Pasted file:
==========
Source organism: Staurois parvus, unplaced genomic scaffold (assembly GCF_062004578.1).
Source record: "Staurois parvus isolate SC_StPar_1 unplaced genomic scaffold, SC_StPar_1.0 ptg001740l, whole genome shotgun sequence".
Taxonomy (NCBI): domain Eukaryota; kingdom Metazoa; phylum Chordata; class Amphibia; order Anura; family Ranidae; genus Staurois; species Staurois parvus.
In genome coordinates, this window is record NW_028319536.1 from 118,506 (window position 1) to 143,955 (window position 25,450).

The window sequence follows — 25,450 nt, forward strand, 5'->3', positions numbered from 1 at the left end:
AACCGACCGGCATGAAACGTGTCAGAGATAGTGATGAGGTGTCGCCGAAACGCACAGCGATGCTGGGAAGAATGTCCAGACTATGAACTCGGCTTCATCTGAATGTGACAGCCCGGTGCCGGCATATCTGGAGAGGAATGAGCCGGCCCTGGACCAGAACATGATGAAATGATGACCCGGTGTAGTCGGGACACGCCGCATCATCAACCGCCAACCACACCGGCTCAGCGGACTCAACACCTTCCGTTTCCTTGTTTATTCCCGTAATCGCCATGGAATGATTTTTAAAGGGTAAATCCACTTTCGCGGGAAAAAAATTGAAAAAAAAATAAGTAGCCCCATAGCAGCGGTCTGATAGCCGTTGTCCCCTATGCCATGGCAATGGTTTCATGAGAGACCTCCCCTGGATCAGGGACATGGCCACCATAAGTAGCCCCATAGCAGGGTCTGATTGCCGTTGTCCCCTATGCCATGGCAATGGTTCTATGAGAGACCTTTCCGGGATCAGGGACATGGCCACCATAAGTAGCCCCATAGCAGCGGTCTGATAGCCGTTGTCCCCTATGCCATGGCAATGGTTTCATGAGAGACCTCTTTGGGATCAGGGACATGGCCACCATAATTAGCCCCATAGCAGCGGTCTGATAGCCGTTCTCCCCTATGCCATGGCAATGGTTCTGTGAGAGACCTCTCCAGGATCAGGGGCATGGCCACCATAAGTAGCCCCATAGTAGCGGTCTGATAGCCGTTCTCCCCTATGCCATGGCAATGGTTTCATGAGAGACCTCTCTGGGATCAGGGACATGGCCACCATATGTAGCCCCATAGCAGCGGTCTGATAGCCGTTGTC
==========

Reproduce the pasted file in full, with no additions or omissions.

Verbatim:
Source organism: Staurois parvus, unplaced genomic scaffold (assembly GCF_062004578.1).
Source record: "Staurois parvus isolate SC_StPar_1 unplaced genomic scaffold, SC_StPar_1.0 ptg001740l, whole genome shotgun sequence".
Taxonomy (NCBI): domain Eukaryota; kingdom Metazoa; phylum Chordata; class Amphibia; order Anura; family Ranidae; genus Staurois; species Staurois parvus.
In genome coordinates, this window is record NW_028319536.1 from 118,506 (window position 1) to 143,955 (window position 25,450).

The window sequence follows — 25,450 nt, forward strand, 5'->3', positions numbered from 1 at the left end:
AACCGACCGGCATGAAACGTGTCAGAGATAGTGATGAGGTGTCGCCGAAACGCACAGCGATGCTGGGAAGAATGTCCAGACTATGAACTCGGCTTCATCTGAATGTGACAGCCCGGTGCCGGCATATCTGGAGAGGAATGAGCCGGCCCTGGACCAGAACATGATGAAATGATGACCCGGTGTAGTCGGGACACGCCGCATCATCAACCGCCAACCACACCGGCTCAGCGGACTCAACACCTTCCGTTTCCTTGTTTATTCCCGTAATCGCCATGGAATGATTTTTAAAGGGTAAATCCACTTTCGCGGGAAAAAAATTGAAAAAAAAATAAGTAGCCCCATAGCAGCGGTCTGATAGCCGTTGTCCCCTATGCCATGGCAATGGTTTCATGAGAGACCTCCCCTGGATCAGGGACATGGCCACCATAAGTAGCCCCATAGCAGGGTCTGATTGCCGTTGTCCCCTATGCCATGGCAATGGTTCTATGAGAGACCTTTCCGGGATCAGGGACATGGCCACCATAAGTAGCCCCATAGCAGCGGTCTGATAGCCGTTGTCCCCTATGCCATGGCAATGGTTTCATGAGAGACCTCTTTGGGATCAGGGACATGGCCACCATAATTAGCCCCATAGCAGCGGTCTGATAGCCGTTCTCCCCTATGCCATGGCAATGGTTCTGTGAGAGACCTCTCCAGGATCAGGGGCATGGCCACCATAAGTAGCCCCATAGTAGCGGTCTGATAGCCGTTCTCCCCTATGCCATGGCAATGGTTTCATGAGAGACCTCTCTGGGATCAGGGACATGGCCACCATATGTAGCCCCATAGCAGCGGTCTGATAGCCGTTGTC